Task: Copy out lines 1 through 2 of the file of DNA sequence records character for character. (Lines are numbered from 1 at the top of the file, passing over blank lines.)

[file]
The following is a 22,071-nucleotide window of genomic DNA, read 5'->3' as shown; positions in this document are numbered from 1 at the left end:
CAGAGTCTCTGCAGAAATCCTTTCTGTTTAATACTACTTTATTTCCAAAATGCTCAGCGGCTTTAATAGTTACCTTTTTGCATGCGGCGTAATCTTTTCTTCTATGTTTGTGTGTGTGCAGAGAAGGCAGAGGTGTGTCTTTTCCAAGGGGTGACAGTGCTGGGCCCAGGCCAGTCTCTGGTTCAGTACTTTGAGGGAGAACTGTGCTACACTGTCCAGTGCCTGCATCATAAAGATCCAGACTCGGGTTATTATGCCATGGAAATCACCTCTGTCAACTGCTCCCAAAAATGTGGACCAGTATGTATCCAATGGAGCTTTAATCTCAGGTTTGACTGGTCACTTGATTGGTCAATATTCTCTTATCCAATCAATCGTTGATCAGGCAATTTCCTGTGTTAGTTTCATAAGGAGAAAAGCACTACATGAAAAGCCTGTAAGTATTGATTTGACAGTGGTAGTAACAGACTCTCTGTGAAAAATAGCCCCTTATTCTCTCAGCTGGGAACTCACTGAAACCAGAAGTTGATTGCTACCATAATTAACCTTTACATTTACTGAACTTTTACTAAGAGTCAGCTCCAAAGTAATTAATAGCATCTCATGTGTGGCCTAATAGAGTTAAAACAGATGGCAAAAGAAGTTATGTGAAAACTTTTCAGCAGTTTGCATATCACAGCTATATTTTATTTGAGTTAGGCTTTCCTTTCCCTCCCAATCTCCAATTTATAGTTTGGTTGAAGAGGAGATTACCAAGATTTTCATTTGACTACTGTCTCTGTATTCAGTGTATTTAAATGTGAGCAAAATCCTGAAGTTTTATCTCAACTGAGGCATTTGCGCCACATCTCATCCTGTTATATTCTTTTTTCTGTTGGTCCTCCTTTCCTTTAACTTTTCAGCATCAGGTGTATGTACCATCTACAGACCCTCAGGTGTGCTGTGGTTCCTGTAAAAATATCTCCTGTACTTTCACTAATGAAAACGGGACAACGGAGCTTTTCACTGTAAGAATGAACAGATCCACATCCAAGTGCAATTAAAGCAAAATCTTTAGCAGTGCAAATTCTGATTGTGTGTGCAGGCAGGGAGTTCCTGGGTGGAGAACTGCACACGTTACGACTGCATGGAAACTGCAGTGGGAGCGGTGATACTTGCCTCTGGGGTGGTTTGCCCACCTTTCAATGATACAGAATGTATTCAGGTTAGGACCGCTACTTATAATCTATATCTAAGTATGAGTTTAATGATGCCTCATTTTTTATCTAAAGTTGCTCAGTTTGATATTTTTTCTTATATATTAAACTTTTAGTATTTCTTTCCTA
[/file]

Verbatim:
The following is a 22,071-nucleotide window of genomic DNA, read 5'->3' as shown; positions in this document are numbered from 1 at the left end:
CAGAGTCTCTGCAGAAATCCTTTCTGTTTAATACTACTTTATTTCCAAAATGCTCAGCGGCTTTAATAGTTACCTTTTTGCATGCGGCGTAATCTTTTCTTCTATGTTTGTGTGTGTGCAGAGAAGGCAGAGGTGTGTCTTTTCCAAGGGGTGACAGTGCTGGGCCCAGGCCAGTCTCTGGTTCAGTACTTTGAGGGAGAACTGTGCTACACTGTCCAGTGCCTGCATCATAAAGATCCAGACTCGGGTTATTATGCCATGGAAATCACCTCTGTCAACTGCTCCCAAAAATGTGGACCAGTATGTATCCAATGGAGCTTTAATCTCAGGTTTGACTGGTCACTTGATTGGTCAATATTCTCTTATCCAATCAATCGTTGATCAGGCAATTTCCTGTGTTAGTTTCATAAGGAGAAAAGCACTACATGAAAAGCCTGTAAGTATTGATTTGACAGTGGTAGTAACAGACTCTCTGTGAAAAATAGCCCCTTATTCTCTCAGCTGGGAACTCACTGAAACCAGAAGTTGATTGCTACCATAATTAACCTTTACATTTACTGAACTTTTACTAAGAGTCAGCTCCAAAGTAATTAATAGCATCTCATGTGTGGCCTAATAGAGTTAAAACAGATGGCAAAAGAAGTTATGTGAAAACTTTTCAGCAGTTTGCATATCACAGCTATATTTTATTTGAGTTAGGCTTTCCTTTCCCTCCCAATCTCCAATTTATAGTTTGGTTGAAGAGGAGATTACCAAGATTTTCATTTGACTACTGTCTCTGTATTCAGTGTATTTAAATGTGAGCAAAATCCTGAAGTTTTATCTCAACTGAGGCATTTGCGCCACATCTCATCCTGTTATATTCTTTTTTCTGTTGGTCCTCCTTTCCTTTAACTTTTCAGCATCAGGTGTATGTACCATCTACAGACCCTCAGGTGTGCTGTGGTTCCTGTAAAAATATCTCCTGTACTTTCACTAATGAAAACGGGACAACGGAGCTTTTCACTGTAAGAATGAACAGATCCACATCCAAGTGCAATTAAAGCAAAATCTTTAGCAGTGCAAATTCTGATTGTGTGTGCAGGCAGGGAGTTCCTGGGTGGAGAACTGCACACGTTACGACTGCATGGAAACTGCAGTGGGAGCGGTGATACTTGCCTCTGGGGTGGTTTGCCCACCTTTCAATGATACAGAATGTATTCAGGTTAGGACCGCTACTTATAATCTATATCTAAGTATGAGTTTAATGATGCCTCATTTTTTATCTAAAGTTGCTCAGTTTGATATTTTTTCTTATATATTAAACTTTTAGTATTTCTTTCCTA